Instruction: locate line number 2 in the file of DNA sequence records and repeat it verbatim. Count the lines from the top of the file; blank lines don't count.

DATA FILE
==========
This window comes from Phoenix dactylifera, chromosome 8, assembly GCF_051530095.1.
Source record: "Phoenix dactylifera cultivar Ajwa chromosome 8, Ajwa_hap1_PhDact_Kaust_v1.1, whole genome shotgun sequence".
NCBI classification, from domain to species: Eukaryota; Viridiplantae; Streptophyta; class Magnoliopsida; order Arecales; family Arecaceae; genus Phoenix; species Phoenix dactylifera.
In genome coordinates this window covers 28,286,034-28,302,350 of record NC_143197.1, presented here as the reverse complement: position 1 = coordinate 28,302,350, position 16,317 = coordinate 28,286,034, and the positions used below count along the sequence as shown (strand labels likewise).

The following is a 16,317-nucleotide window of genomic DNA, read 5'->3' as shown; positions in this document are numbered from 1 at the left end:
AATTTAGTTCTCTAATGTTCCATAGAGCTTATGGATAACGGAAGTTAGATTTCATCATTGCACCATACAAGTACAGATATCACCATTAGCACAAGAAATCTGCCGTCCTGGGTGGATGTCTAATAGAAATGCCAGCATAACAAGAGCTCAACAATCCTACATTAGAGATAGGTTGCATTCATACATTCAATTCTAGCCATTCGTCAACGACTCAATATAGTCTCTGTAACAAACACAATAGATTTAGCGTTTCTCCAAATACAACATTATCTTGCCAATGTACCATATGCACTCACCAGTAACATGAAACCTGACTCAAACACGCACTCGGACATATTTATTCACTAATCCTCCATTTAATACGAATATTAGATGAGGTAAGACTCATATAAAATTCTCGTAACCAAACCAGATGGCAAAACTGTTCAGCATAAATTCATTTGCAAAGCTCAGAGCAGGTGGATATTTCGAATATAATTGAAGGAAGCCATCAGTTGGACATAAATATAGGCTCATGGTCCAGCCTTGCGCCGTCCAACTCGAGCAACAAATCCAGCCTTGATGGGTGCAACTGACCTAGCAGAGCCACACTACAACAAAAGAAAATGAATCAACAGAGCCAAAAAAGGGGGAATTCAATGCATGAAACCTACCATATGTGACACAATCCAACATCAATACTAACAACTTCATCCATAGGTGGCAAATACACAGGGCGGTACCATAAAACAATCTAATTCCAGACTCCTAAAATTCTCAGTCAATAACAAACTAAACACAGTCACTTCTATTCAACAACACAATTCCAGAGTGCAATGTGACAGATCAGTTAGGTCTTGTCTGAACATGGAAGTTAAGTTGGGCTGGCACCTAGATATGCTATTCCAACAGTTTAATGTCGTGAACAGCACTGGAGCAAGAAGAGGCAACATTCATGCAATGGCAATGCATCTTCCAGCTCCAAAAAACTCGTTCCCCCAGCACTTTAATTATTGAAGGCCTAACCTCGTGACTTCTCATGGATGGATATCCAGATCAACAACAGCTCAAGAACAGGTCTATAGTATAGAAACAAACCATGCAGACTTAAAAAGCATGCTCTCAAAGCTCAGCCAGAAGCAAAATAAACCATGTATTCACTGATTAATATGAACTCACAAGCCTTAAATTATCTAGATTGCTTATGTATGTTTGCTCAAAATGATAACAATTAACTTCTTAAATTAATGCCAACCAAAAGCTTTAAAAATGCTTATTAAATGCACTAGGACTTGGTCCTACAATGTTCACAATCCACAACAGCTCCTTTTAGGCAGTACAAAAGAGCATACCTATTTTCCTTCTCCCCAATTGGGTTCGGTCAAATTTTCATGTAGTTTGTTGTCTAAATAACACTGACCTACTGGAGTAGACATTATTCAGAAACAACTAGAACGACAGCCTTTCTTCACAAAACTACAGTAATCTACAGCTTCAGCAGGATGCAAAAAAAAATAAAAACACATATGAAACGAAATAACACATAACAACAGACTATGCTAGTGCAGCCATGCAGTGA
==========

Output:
Source record: "Phoenix dactylifera cultivar Ajwa chromosome 8, Ajwa_hap1_PhDact_Kaust_v1.1, whole genome shotgun sequence".